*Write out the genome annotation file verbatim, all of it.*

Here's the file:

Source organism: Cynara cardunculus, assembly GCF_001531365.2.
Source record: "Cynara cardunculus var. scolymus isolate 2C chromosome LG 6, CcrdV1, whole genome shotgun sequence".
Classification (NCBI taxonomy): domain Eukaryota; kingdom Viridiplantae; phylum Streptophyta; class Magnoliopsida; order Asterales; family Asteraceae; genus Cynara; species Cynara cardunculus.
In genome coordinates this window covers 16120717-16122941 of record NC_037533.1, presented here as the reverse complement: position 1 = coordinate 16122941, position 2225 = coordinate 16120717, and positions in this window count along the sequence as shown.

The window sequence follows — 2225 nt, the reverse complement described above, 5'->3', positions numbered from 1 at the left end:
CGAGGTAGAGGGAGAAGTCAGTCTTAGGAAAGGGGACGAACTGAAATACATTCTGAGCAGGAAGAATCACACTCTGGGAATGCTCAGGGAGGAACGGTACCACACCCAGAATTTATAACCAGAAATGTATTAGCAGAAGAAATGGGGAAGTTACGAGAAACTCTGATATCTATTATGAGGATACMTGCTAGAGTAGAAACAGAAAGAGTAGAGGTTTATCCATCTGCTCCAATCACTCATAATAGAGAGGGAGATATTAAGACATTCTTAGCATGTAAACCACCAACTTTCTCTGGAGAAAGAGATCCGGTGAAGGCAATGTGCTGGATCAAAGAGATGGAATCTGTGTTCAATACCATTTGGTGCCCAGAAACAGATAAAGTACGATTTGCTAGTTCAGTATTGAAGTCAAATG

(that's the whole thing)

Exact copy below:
Source organism: Cynara cardunculus, assembly GCF_001531365.2.
Source record: "Cynara cardunculus var. scolymus isolate 2C chromosome LG 6, CcrdV1, whole genome shotgun sequence".
Classification (NCBI taxonomy): domain Eukaryota; kingdom Viridiplantae; phylum Streptophyta; class Magnoliopsida; order Asterales; family Asteraceae; genus Cynara; species Cynara cardunculus.
In genome coordinates this window covers 16120717-16122941 of record NC_037533.1, presented here as the reverse complement: position 1 = coordinate 16122941, position 2225 = coordinate 16120717, and positions in this window count along the sequence as shown.

The window sequence follows — 2225 nt, the reverse complement described above, 5'->3', positions numbered from 1 at the left end:
CGAGGTAGAGGGAGAAGTCAGTCTTAGGAAAGGGGACGAACTGAAATACATTCTGAGCAGGAAGAATCACACTCTGGGAATGCTCAGGGAGGAACGGTACCACACCCAGAATTTATAACCAGAAATGTATTAGCAGAAGAAATGGGGAAGTTACGAGAAACTCTGATATCTATTATGAGGATACMTGCTAGAGTAGAAACAGAAAGAGTAGAGGTTTATCCATCTGCTCCAATCACTCATAATAGAGAGGGAGATATTAAGACATTCTTAGCATGTAAACCACCAACTTTCTCTGGAGAAAGAGATCCGGTGAAGGCAATGTGCTGGATCAAAGAGATGGAATCTGTGTTCAATACCATTTGGTGCCCAGAAACAGATAAAGTACGATTTGCTAGTTCAGTATTGAAGTCAAATG